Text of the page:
Drought's silver lining: Gulf "dead zone" is smaller
NOAA-supported scientists have found the size of this year’s Gulf of Mexico oxygen-free ‘dead zone’ to be the fourth smallest since mapping of the annual hypoxic, or oxygen-free area began in 1985. Measuring approximately 2,889 square miles, the 2012 area is slightly larger than Delaware.
The survey also found a patchy distribution of hypoxia across the Gulf differing from any previously recorded. This is in stark contrast to last year, when flood conditions, carrying large amounts of nutrients, resulted in a dead zone measuring 6,770 square miles, an area of the state of New Jersey. The last time the dead zone was this small was in 2000 when it measured 1,696 square miles, an area slightly smaller than Delaware.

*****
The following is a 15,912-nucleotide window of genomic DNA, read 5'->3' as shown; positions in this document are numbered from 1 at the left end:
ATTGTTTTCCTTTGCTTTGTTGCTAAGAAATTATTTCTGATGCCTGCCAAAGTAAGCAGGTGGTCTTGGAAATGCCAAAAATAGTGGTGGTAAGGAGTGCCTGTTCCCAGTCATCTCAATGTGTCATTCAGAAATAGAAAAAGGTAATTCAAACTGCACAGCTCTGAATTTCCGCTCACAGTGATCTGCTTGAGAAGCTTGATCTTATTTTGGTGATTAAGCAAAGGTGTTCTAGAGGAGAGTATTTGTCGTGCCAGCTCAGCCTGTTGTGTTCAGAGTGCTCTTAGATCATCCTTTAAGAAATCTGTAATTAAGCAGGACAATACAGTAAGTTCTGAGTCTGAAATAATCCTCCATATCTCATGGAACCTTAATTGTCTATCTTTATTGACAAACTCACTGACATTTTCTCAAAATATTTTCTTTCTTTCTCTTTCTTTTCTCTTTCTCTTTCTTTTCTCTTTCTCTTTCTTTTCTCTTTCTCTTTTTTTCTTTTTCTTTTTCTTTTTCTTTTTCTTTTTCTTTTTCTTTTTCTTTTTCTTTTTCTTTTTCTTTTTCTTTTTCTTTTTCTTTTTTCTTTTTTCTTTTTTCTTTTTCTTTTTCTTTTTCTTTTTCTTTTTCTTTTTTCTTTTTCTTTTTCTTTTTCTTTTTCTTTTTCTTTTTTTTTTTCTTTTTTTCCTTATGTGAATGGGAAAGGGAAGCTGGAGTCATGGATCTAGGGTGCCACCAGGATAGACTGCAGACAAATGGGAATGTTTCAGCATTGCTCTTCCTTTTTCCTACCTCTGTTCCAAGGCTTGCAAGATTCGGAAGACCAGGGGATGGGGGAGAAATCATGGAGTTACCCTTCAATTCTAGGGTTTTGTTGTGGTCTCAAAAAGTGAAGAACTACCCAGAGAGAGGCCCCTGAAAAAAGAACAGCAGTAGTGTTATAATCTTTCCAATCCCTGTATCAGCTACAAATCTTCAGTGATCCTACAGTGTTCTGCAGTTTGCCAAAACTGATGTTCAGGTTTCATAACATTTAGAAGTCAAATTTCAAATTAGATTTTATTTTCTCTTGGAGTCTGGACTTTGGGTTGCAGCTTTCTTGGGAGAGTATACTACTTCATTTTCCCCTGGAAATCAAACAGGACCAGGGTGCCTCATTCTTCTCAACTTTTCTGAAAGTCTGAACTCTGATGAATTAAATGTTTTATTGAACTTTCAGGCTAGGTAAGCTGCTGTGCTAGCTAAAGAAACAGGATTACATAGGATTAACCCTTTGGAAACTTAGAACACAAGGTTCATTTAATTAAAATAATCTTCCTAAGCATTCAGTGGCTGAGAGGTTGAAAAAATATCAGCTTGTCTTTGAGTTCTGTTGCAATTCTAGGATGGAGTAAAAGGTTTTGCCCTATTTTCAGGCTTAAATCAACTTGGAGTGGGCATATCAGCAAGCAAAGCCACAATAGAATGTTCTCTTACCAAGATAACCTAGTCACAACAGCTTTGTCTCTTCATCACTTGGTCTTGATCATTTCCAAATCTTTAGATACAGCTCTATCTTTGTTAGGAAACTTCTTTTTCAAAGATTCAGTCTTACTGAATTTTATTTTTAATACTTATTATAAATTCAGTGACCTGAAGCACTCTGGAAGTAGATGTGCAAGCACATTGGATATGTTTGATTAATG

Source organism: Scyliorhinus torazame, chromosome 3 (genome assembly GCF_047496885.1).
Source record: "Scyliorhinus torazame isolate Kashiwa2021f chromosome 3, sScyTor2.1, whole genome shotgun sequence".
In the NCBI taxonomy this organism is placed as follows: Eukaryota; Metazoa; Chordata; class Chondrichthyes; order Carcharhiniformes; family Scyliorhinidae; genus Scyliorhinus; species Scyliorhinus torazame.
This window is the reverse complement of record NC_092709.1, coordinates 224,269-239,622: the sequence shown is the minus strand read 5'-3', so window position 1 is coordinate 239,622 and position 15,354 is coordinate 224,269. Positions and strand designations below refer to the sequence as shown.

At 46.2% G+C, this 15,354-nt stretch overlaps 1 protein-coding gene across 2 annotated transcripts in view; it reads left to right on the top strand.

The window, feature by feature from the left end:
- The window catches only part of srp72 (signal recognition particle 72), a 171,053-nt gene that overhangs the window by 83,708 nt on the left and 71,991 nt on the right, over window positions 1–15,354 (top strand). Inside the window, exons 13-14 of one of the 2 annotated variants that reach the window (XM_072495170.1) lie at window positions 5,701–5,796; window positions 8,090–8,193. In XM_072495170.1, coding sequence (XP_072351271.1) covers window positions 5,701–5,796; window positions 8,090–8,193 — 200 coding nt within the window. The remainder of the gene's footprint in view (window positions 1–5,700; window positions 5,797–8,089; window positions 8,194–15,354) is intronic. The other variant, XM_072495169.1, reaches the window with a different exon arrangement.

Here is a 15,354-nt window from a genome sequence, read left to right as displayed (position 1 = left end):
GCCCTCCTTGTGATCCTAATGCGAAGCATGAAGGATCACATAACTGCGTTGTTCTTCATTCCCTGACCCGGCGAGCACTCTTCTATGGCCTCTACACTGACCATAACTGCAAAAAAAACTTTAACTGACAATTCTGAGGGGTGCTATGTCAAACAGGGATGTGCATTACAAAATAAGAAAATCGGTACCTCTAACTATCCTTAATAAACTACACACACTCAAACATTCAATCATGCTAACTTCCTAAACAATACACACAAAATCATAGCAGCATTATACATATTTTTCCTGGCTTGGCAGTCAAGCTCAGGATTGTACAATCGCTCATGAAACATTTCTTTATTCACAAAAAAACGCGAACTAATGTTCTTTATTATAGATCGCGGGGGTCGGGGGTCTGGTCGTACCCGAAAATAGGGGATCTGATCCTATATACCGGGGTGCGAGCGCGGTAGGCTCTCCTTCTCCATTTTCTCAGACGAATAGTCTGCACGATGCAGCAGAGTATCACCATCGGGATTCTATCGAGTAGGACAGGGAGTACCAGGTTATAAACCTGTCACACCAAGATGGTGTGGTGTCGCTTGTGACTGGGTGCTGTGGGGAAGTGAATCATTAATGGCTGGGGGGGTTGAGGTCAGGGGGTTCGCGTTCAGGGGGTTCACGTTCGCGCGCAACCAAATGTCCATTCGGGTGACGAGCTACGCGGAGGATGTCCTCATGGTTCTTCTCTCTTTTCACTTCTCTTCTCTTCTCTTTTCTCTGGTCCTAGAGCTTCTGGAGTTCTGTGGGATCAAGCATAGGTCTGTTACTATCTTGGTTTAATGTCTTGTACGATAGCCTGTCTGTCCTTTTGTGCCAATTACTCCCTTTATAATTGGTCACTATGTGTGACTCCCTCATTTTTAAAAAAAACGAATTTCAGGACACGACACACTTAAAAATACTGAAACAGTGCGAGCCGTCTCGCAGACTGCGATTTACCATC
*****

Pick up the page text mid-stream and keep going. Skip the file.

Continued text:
“The smaller area was expected because of drought conditions and the fact that nutrient output into the Gulf this spring approached near the 80-year record low,” said Nancy Rabalais, Ph.D., executive director of the Louisiana Universities Marine Consortium (LUMCON) who led the survey cruise. “What wasn’t expected was how the scattered distribution of hypoxia areas differed from any others documented in the past. Confirmed, however, is the strong relationship between the size of the hypoxic zone and the amount of fresh water and nutrients carried to the Gulf by the Mississippi River.”